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Languid Afternoon

Pembroke Creek
Chowan County, NC

A horizontal bald cypress, still alive and flourishing, lies sprawled across Pembroke Creek. Spanish moss hangs from the tree’s limbs and the cypress needles reveal the hidden colors of fall as the tree’s chlorophyll retreats from the coming winter.

I wonder about the consciousness of trees. I wonder if they feel pain or loss, if they fear death.

Certainly, trees have been documented providing the simple sugars necessary for survival to stumps felled hundreds of years earlier, keeping them alive, and individual trees nearing their death have been known to bequeath a substantial amount of the carbon they’ve sequestered, carbon necessary for life, to other threes in their community, so they seem conscious of their own mortality.

If trees are conscious, they must feel pain. Pain is adaptive. It indicates danger. Without it, a conscious being wouldn’t survive. But if a tree feels pain, if it isn’t simply a green machine, it presents us with a moral dilemma we are poorly prepared to answer.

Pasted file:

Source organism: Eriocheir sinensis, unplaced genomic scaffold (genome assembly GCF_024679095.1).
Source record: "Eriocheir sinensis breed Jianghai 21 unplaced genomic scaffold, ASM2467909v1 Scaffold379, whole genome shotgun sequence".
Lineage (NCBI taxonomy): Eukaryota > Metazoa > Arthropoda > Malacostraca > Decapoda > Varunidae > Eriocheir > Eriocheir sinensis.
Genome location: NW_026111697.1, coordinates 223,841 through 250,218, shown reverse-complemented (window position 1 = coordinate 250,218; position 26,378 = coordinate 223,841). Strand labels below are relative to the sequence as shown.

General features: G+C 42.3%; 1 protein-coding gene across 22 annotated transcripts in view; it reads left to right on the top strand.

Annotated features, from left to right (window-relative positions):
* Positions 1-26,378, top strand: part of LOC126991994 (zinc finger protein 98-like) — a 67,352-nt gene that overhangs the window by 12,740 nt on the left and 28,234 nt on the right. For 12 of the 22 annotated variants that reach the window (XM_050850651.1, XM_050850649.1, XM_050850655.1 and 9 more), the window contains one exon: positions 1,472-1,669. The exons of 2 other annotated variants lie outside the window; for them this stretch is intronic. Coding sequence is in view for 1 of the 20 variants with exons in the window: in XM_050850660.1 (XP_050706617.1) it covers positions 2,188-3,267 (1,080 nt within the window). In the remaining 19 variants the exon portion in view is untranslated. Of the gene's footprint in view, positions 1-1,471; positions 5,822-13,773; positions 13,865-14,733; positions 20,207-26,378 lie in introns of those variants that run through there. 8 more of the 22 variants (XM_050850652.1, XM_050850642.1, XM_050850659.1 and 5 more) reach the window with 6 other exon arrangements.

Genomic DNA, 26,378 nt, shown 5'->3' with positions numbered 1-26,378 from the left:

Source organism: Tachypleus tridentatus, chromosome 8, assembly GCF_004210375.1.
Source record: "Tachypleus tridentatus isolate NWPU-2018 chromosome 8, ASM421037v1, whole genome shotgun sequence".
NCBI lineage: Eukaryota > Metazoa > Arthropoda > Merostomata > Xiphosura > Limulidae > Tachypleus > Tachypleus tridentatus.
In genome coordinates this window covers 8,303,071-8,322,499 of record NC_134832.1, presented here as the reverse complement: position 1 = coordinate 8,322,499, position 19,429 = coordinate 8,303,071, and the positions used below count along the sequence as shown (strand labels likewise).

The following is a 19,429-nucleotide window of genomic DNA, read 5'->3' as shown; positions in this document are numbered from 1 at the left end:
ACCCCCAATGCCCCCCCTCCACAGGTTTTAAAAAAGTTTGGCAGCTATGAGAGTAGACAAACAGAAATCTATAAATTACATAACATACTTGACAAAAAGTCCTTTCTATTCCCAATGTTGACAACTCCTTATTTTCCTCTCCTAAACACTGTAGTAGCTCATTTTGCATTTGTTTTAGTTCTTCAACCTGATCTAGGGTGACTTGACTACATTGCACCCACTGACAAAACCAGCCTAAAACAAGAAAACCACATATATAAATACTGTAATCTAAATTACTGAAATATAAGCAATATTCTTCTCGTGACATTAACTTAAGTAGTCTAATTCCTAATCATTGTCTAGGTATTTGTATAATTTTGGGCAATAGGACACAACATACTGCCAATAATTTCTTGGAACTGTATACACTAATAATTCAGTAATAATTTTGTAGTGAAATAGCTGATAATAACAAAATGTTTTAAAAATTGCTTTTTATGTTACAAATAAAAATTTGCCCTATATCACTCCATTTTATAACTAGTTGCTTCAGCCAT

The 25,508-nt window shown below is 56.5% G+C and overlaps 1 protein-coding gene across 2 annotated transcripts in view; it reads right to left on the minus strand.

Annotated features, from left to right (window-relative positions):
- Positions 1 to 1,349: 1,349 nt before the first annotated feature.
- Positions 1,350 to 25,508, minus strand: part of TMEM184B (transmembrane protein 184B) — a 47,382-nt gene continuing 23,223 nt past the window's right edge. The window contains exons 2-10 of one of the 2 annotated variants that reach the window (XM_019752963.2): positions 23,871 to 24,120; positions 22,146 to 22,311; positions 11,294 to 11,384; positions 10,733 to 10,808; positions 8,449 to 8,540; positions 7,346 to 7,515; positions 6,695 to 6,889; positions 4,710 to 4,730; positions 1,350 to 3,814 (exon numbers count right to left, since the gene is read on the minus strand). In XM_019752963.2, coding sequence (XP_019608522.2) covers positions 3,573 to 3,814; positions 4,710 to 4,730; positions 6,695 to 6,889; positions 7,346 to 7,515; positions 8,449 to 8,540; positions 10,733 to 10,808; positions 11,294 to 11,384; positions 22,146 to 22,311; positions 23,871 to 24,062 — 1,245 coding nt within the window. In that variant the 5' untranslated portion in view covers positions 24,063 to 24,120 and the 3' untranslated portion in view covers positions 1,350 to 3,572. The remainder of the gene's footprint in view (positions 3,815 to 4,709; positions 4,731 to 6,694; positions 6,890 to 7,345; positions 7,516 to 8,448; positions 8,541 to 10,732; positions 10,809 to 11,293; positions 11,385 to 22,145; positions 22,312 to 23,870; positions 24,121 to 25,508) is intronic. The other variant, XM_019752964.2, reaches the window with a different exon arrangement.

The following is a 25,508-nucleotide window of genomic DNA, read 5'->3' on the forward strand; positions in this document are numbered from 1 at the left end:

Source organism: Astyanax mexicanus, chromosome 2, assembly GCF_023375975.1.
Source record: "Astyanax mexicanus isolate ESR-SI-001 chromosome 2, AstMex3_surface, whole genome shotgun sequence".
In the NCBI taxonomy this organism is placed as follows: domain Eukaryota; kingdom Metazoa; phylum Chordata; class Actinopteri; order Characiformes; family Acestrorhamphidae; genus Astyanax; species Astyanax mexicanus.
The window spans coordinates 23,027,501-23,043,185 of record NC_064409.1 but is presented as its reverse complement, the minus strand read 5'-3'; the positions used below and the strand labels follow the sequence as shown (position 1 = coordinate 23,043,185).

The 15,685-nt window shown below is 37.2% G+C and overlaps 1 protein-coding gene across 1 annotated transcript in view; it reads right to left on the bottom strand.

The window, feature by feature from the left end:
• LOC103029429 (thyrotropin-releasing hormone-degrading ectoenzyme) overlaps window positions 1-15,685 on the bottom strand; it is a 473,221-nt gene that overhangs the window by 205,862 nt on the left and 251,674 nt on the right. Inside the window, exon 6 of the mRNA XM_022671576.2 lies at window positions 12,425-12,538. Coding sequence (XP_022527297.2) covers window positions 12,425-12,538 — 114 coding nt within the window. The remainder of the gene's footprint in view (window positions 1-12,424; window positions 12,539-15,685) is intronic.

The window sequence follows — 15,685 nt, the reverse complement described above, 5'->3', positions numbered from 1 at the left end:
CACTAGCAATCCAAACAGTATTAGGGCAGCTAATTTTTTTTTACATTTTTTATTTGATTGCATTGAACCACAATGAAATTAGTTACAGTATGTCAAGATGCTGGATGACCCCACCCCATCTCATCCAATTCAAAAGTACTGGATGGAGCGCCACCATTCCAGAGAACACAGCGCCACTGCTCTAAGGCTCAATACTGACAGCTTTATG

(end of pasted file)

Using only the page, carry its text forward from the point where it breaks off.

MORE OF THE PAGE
Monica Gagliano, an evolutionary biologist who studies plant cognition, said something that lingers with me. “For me, a plant isn’t an object, it’s always a subject that is interacting with other subjects in the environment.” From object to subject is a profound step.

“The main realization for me wasn’t the fact that plants themselves must be something more than we give them credit for, but what if everything around us is much more than we give it credit for, whether it’s animal, plant, bacteria, whatever…”

$50.65$164.40

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Sound Rivers

Five percent of the profits from all sales on this site are donated to Sound Rivers, a non-profit organization dedicated to defending the quality of rivers on the Carolina coastal plain.

Languid Afternoon

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Description

A fallen bald cypress straddles Pembroke Creek, sunlight falling on isolated needles in fall colors, a mirror image reflected in the blackwater creek.

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18"x12" Print, 24"x16" Print, 30"x20" Print, 36"x24" Print

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